Banning plastic for the benefit of the environment
Laurel Brunner discusses the necessity to ban plastic in order to save and preserve the environment and the measures countries are taking to do so.
First China, now Europe are taking large steps to clean the environment and by doing so their actions may create opportunities in the graphics industry or be another nail in the sector’s coffin. Opportunities exist if both packaging printers and brand owners get involved and take the lead in the recycling discussion. The fact that certain materials are hard to recycle should act as a prompt to supply chains to be more inventive regarding the materials they use and their impact on the environment. A great start would be to launch a public awareness campaign demonstrating which plastics can be recycled and how.
China has now banned imports of foreign recyclable materials to stop “foreign trash” or “yang laji” entering China. This ban applies to 24 waste categories and includes textiles, plastics and mixed paper.
During 2017, 7.3 million metric tonnes of plastic was shipped to China to be used in manufacturing from developed economies including the UK, EU, USA and Japan. China is the world’s largest manufacturer and imports more waste for recycling than any other country. Currently China is working on its own procedures for recycling. Other countries cannot sell recyclates to China and will need to produce new recycling business models. China’s Ministry of Environment Protection has commented that “we discovered that large amounts of dirty wastes or even hazardous wastes are mixed in with the solid waste that can be utilised as raw materials, which has seriously polluted the environment.”
The European Union (EU) has sent 87% of its collected plastic to China andis now making optimistic changes. The EU are aiming for all plastic in its community to be reusable or recyclable by the year 2030. Presently only 30% of the 25 million tonnes that is generated is collected for incineration or recycling. The EU's strategy is to modernise plastic production, taxes and the investment of €350 million into research that covers new approaches to collection. This will be an opportunity for the packaging industry and companies supplying it to create innovative ideas to solve process management problems and quality control to offer technological innovation.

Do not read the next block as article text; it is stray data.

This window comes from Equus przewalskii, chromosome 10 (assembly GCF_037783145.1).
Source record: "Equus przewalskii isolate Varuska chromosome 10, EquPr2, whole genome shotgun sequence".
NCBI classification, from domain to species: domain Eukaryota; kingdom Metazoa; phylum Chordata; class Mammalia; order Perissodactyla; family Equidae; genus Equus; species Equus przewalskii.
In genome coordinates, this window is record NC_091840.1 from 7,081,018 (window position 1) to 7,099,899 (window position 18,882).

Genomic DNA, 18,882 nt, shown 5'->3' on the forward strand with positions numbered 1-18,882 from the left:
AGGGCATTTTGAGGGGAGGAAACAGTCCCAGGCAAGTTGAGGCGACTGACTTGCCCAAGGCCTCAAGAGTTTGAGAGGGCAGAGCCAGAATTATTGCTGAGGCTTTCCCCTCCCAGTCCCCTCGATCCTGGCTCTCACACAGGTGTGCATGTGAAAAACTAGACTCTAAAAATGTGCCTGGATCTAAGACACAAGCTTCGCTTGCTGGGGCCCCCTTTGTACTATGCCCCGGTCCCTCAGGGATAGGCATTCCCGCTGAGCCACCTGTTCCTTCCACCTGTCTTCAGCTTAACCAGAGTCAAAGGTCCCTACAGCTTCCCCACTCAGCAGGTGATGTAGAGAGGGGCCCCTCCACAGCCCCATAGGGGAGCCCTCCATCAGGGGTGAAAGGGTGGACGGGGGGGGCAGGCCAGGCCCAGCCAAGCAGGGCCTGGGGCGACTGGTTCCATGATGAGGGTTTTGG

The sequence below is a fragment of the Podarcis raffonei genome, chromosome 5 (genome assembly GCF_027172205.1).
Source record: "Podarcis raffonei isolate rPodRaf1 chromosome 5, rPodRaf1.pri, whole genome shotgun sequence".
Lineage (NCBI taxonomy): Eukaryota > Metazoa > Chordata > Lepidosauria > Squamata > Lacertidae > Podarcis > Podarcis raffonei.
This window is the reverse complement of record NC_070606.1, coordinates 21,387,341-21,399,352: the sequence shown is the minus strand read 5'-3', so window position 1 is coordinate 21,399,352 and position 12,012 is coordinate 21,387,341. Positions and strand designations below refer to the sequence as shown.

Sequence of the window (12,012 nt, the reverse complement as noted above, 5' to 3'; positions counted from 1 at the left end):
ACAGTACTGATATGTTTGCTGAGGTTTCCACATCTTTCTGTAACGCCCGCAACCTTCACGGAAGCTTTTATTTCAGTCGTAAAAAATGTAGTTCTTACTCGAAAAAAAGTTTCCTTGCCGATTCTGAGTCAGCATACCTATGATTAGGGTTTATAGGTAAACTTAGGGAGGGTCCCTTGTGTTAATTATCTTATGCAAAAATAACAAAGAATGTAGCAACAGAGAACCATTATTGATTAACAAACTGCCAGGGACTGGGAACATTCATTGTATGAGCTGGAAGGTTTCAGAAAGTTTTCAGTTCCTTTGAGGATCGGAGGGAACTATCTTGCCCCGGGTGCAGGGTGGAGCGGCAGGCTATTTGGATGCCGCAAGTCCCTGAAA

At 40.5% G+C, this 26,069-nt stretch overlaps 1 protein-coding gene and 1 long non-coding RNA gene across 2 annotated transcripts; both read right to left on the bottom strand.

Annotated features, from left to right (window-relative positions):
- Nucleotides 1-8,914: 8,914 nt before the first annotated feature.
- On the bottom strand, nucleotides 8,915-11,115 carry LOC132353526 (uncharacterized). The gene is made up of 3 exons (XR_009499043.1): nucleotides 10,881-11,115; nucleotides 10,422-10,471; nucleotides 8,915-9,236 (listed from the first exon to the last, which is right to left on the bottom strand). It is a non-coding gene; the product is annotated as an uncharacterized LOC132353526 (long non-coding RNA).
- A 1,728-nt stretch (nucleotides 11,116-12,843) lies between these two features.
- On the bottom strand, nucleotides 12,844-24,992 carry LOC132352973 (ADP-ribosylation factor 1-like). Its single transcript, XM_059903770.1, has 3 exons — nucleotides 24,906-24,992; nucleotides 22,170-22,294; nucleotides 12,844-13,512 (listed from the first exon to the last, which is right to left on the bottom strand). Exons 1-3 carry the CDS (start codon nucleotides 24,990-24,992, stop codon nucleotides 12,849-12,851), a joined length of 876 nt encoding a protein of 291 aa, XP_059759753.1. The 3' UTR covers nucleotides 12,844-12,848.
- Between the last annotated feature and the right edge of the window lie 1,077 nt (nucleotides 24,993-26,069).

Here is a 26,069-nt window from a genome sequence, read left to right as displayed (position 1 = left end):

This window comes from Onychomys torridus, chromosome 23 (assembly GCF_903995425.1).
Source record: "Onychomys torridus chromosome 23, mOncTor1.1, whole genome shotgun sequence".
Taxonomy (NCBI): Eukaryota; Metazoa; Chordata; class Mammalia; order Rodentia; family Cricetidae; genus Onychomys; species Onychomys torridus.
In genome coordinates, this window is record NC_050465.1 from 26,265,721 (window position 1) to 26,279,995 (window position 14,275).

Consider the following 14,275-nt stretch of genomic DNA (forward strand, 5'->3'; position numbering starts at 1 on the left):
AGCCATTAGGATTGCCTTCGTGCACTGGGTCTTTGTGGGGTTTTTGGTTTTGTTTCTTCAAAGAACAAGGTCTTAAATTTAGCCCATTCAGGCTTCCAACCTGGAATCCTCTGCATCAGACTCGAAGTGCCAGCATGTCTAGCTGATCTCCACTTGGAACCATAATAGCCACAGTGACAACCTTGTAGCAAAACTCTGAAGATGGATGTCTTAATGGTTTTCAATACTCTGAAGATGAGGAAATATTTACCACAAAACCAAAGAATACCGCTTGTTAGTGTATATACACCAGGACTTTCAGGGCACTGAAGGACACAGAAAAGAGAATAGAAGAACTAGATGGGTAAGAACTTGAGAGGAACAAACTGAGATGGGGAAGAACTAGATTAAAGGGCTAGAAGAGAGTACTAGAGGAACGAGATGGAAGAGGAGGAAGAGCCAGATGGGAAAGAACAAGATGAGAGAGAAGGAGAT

Taxation requires impact assessments and extensive discussions about how and who to tax. Taxation is fundamentally a license to evade good practice which has been a portion of the issue all along. But 2030 is not that far away. EU Vice President, Frans Timmermans has commented that “the immediate target is single-use plastics and shifting people’s behaviour. Single-use plastics that take 5 seconds to be produced, you only use it for 5 minutes but it takes up to 500 years to break down again.”
Materials such as plastic straws, stirrers, lids, cups and other types of containers and packaging take a long time to biodegrade or simply don’t biodegrade at all. By 2030 the EU are hoping that 55% of all plastic will be recycled which will impact graphics technologies such as finishing system and digital presses which will have to be able to process new materials. Print companies will be forced to invest in these new technologies if they wish to keep brand customers on side. Now is the time to act.
Source: This article was produced by the Verdigris project, an industry initiative intended to raise awareness of print’s positive environmental impact. This commentary helps printing companies keep up to date with environmental standards, and how environmentally friendly business management can help improve their bottom lines. Verdigris is supported by the following companies: Agfa Graphics, Spindrift.click, EFI, FESPA, HP, Kodak, Kornit Digital, Ricoh, Splash PR, Unity Publishing and Xeikon.
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